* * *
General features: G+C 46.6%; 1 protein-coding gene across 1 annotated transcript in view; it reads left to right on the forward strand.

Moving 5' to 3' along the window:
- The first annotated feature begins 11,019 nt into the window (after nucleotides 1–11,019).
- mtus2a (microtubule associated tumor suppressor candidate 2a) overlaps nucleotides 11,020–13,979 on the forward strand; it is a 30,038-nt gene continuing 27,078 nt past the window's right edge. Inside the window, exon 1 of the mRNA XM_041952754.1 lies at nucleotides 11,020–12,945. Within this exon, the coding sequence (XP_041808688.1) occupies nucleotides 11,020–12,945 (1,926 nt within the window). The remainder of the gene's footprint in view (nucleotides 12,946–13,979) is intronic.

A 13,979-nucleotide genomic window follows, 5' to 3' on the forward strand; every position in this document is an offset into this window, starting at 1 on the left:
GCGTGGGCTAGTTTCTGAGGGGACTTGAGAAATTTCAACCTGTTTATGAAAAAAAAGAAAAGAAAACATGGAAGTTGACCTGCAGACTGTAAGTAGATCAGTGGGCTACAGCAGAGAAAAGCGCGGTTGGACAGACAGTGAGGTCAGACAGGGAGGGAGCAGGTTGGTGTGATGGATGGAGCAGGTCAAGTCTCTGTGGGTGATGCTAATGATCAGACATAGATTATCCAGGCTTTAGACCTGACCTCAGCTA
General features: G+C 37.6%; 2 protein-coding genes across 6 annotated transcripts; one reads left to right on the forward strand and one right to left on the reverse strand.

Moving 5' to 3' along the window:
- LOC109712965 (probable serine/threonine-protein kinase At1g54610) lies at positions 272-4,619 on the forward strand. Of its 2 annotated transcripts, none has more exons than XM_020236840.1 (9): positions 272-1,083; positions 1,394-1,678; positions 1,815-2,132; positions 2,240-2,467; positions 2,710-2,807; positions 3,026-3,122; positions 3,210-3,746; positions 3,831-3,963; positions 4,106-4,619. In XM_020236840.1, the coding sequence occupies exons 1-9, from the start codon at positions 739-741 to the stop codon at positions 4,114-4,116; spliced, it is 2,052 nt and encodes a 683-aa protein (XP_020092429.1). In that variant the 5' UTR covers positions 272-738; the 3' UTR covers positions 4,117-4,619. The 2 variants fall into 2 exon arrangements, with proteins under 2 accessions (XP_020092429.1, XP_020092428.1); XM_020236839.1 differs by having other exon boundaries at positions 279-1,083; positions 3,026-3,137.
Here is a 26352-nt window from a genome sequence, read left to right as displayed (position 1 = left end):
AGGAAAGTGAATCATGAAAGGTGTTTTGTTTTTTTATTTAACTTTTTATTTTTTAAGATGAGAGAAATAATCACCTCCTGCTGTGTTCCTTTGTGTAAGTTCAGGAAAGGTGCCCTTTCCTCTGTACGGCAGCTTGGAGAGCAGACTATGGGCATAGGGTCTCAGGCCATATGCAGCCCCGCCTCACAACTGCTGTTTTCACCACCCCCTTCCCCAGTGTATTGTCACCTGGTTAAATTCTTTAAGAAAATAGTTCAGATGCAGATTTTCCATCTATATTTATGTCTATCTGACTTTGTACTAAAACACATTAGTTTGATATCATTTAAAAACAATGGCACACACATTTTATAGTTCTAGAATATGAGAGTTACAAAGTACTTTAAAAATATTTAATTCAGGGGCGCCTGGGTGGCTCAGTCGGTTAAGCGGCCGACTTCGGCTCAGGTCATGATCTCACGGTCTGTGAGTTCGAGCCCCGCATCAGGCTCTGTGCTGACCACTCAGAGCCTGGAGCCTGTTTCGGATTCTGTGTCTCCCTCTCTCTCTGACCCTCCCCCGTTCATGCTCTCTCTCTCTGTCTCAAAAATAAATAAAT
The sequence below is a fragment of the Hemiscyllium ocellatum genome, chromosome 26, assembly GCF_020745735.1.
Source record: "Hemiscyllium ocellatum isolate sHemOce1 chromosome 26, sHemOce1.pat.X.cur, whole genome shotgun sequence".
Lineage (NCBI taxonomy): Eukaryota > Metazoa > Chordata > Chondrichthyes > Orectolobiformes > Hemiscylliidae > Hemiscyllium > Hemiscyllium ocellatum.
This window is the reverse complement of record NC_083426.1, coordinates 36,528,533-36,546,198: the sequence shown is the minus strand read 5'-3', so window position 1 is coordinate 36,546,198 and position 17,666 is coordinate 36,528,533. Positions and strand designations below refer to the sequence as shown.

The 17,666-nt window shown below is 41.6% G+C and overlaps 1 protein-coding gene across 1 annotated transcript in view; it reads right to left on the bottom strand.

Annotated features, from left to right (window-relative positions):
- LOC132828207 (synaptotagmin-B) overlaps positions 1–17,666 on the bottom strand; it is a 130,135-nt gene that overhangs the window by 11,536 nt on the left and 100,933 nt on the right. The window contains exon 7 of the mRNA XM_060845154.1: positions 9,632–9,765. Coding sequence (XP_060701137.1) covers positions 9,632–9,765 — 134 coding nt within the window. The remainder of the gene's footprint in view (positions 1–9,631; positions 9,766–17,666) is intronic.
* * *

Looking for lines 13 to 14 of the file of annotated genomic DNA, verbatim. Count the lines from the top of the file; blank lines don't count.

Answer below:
Source record: "Hemiscyllium ocellatum isolate sHemOce1 chromosome 26, sHemOce1.pat.X.cur, whole genome shotgun sequence".
Lineage (NCBI taxonomy): Eukaryota > Metazoa > Chordata > Chondrichthyes > Orectolobiformes > Hemiscylliidae > Hemiscyllium > Hemiscyllium ocellatum.